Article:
Do This Instead: 1 Arm Bench Press

The 1 Arm Bench Press places the weight on one side of your body, forcing you to stabilize your body using your core. You’ll develop core strength and upper-body power that transfer to everyday activities and the sports field. To do it, lie face-up on a bench with your hips just off the edge of the bench. Hold a dumbbell at your shoulder in one hand and the bench behind your head with your other hand. Keeping your hips in line with your shoulders, press the weight over your chest and then lower it to your shoulder. Complete the set on one side, and repeat with the opposite arm.

Overrated: Seated Knee Extension

Knee extensions focus solely on your quads, but don’t help build strength and stability throughout the rest of your lower body.

Do This Instead: Split Squat – Back Foot Up

You’ll get a greater total-body workout with the Split Squat with Back Foot Up. This move benefits your quads, hamstrings, and glutes while building single-leg strength and stability to boost your performance. Here’s how to do it: Stand tall in a split stance holding a pair of dumbbells with your weight primarily on your front foot and your back foot elevated on a bench. Lower your hips toward the ground by bending your front knee. Push through your front leg to return to the starting position. Finish your set on one side, and then repeat with the opposite leg forward.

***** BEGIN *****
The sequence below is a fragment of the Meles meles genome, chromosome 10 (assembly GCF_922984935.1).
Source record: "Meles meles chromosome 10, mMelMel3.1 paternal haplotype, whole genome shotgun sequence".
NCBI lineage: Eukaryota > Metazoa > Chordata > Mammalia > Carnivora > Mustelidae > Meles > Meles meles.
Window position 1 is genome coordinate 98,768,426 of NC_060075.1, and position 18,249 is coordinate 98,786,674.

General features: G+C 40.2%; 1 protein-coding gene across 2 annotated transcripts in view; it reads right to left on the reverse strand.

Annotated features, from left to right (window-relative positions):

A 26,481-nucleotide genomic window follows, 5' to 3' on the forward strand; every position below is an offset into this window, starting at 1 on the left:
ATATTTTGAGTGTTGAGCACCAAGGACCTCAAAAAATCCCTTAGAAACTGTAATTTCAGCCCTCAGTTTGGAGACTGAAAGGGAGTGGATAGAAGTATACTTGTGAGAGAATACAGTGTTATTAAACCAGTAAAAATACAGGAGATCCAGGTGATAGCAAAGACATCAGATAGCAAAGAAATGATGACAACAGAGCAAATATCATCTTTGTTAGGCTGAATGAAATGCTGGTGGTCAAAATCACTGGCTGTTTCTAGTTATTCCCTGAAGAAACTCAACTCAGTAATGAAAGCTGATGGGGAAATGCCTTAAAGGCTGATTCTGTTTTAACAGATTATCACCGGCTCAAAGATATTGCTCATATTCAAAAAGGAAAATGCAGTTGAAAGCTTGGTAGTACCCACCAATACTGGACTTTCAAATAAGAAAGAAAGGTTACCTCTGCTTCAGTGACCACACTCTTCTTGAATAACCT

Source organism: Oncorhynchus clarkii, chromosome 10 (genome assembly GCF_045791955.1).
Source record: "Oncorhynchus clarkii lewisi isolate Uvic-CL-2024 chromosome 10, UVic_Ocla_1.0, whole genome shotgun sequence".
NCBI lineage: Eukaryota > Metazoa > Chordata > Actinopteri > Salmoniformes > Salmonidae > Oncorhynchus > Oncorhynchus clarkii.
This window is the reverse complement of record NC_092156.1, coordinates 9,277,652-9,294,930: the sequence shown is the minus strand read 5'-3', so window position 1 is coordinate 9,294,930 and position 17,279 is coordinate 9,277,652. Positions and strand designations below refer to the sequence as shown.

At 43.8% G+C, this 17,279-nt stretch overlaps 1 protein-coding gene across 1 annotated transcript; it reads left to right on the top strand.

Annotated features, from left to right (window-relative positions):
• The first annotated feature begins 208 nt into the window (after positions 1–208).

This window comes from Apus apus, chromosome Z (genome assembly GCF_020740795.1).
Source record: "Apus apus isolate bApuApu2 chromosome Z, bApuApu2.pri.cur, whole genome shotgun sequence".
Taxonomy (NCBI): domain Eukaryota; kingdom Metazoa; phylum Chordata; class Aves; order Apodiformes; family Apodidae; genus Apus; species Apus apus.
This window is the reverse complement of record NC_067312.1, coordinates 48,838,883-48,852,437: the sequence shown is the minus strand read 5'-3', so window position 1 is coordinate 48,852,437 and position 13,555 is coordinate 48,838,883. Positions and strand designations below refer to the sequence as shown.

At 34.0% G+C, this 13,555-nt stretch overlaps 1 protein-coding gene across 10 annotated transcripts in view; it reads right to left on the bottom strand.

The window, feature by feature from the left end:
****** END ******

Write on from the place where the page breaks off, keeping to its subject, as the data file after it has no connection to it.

About The Author

Kevin Elsey
– Kevin Elsey is the vice president of the performance innovation team at EXOS. With three undergraduate degrees from Queen’s University in Canada and several years of experience as a personal trainer and physical education teacher, he brings a wealth of educational and practical experience to EXOS.

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Resistance Training, Strength, Build Muscle, Pillar strength, Stability, Abs, Q&A

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Wine, beer, spirits: Which alcohol has the lowest fat content?

We know alcohol isn’t great, but with party season upon us, it’s difficult to cut back. Here’s what should you be drinking, if you choose to drink at all.

Photo: Stocksy

When it comes to fat content, alcohol actually contains very little – if any – fat. Believe it or not, alcohol is actually a source of energy and, to a certain degree, is a hidden macronutrient. But, as it poses little-to-no nutritional value, it’s not something we often talk about.